Introduction to Multitasking
To explain what multitasking is, I'll use an example. Imagine that there is program "A". That program "A" reads numbers from a file, does some calculations with them and writes the results in another file.
- beginning of program "A"
---- read a file
---- do the calculations
---- write the results
- end of program "A"
Now imagine that also there is a program "B". That program waits until you type a line and prints what you typed in the printer.
- beginning do program "B"
---- wait for a line of text
---- print text in the printer
- end of program "B"
In a simpler operating system (and probably an older one), you run program "A" and wait until it has finished its job. When program "A" ends, you run "B" and wait again. This certainly isn't efficient. And if we could run both programs at the same time?
If you use an operating system that supports multitasking, you run program "A" and program "B". While program "A" reads the file program "B" waits for the text. At the same time program "A" does the calculations, "B" prints the line in the printer.
Becouse the actions use different parts of the computer they can be runned at the same time.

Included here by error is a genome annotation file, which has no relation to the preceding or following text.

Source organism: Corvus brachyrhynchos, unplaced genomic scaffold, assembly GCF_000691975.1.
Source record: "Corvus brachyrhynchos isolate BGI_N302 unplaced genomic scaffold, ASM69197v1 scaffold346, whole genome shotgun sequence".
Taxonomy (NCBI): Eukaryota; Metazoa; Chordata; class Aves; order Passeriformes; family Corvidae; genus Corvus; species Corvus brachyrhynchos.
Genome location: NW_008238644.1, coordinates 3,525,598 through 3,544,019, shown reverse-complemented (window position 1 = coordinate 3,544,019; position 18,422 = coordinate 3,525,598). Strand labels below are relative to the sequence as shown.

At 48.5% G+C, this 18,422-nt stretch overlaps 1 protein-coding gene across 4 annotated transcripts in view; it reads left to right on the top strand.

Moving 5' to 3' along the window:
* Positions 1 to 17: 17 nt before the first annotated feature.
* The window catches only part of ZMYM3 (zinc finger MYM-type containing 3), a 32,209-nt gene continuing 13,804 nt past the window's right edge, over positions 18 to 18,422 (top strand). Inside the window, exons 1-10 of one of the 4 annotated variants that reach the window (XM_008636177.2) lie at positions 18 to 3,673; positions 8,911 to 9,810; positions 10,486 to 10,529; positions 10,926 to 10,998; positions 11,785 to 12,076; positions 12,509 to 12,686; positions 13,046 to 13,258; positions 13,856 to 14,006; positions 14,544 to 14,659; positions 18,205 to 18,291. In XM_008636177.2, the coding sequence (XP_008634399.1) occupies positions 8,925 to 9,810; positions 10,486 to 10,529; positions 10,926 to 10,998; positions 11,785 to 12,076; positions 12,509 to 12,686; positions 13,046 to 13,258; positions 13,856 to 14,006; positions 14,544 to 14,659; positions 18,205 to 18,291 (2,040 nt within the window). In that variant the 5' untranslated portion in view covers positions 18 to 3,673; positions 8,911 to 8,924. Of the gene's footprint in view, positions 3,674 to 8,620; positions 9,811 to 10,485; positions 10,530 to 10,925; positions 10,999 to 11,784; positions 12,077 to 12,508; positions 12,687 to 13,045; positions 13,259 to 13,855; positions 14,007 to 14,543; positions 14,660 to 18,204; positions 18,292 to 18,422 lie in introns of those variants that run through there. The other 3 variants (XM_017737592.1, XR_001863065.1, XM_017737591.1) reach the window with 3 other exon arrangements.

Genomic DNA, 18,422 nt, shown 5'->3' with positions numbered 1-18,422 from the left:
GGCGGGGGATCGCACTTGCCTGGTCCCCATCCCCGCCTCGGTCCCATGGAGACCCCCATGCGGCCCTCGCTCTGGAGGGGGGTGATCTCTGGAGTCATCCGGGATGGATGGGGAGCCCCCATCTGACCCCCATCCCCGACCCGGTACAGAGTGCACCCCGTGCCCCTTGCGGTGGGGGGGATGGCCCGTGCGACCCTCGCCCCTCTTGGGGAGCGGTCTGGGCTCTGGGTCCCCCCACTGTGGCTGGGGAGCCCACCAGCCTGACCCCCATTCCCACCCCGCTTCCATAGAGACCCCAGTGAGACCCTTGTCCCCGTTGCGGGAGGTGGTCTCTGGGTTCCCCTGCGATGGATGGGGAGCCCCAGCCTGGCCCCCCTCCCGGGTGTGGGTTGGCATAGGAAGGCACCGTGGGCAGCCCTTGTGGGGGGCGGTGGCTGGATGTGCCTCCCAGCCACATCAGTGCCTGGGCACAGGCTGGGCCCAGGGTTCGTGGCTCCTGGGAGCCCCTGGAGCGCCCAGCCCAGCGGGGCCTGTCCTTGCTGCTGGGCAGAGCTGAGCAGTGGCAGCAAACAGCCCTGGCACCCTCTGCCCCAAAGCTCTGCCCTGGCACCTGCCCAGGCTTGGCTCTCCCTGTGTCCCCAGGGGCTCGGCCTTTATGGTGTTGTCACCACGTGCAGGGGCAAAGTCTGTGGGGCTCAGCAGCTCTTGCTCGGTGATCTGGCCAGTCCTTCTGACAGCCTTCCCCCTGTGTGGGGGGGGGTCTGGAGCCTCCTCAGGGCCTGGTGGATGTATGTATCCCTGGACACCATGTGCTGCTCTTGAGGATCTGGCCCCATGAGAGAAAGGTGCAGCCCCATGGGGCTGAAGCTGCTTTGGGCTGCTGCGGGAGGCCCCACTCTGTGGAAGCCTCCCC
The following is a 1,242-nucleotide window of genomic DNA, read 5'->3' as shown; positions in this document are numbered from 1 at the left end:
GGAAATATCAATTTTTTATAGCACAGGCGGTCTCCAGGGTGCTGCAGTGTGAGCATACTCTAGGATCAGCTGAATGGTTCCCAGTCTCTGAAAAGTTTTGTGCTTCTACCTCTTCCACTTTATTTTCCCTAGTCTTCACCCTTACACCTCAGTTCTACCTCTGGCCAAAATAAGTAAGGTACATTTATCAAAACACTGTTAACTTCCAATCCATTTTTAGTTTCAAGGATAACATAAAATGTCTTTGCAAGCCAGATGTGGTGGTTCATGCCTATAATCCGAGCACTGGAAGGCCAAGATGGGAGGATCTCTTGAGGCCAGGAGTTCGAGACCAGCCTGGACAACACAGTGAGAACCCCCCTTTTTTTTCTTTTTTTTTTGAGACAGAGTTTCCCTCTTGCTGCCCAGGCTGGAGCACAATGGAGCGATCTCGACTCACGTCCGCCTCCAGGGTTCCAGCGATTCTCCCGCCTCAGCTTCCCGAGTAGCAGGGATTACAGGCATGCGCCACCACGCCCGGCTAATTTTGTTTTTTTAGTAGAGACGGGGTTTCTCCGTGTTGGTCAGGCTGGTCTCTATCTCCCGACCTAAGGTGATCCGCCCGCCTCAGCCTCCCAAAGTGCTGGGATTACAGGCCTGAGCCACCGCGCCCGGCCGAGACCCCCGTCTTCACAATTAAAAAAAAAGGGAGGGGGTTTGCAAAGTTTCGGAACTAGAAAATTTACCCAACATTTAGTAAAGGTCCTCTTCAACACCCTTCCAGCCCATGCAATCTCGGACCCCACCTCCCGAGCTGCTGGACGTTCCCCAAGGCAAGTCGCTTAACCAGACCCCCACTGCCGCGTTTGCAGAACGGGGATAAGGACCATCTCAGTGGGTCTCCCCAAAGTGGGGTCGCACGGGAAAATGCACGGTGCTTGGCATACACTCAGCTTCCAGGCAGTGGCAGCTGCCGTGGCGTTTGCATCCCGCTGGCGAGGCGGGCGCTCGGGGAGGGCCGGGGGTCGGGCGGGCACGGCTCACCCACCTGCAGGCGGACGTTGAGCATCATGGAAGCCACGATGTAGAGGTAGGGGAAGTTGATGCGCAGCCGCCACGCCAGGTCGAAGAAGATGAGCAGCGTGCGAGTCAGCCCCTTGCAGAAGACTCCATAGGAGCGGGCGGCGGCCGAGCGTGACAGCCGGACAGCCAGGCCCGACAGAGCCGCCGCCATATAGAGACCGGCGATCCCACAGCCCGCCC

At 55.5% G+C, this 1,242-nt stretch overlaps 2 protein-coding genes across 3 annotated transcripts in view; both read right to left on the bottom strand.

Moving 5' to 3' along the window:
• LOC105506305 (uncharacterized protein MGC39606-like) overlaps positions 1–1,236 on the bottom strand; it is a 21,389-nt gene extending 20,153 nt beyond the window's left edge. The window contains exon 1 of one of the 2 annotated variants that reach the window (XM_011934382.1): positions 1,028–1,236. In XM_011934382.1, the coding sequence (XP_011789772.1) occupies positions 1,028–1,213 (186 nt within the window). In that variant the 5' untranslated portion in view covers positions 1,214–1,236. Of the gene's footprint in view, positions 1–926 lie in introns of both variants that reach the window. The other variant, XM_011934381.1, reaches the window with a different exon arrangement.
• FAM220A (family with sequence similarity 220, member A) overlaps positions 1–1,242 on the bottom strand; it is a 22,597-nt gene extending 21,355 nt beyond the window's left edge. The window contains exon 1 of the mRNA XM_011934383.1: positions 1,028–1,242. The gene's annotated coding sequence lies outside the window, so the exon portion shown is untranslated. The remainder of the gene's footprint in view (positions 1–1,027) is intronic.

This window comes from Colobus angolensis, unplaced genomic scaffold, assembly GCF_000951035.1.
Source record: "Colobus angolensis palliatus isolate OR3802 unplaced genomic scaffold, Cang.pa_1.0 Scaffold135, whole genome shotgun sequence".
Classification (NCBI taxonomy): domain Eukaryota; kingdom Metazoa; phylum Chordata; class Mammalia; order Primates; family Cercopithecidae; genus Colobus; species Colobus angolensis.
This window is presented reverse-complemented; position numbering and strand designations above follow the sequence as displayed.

This way the computer is used effciently and the programs need few time to complete its tasks.
How multitasking occurs
Real multitasking can only be present in computers with more than one processor. In computers with only one (most of them) is only possible to pretend multitasking.
The way OSs do that is simple. When there are two or more programs being runned at the same time, the control is passed to one program. After some time, the OS stops the execution of the program and passes the control to another. That happens very fast, so we have the ilusion that the programs are running at the same time.
By Diogo Kollross
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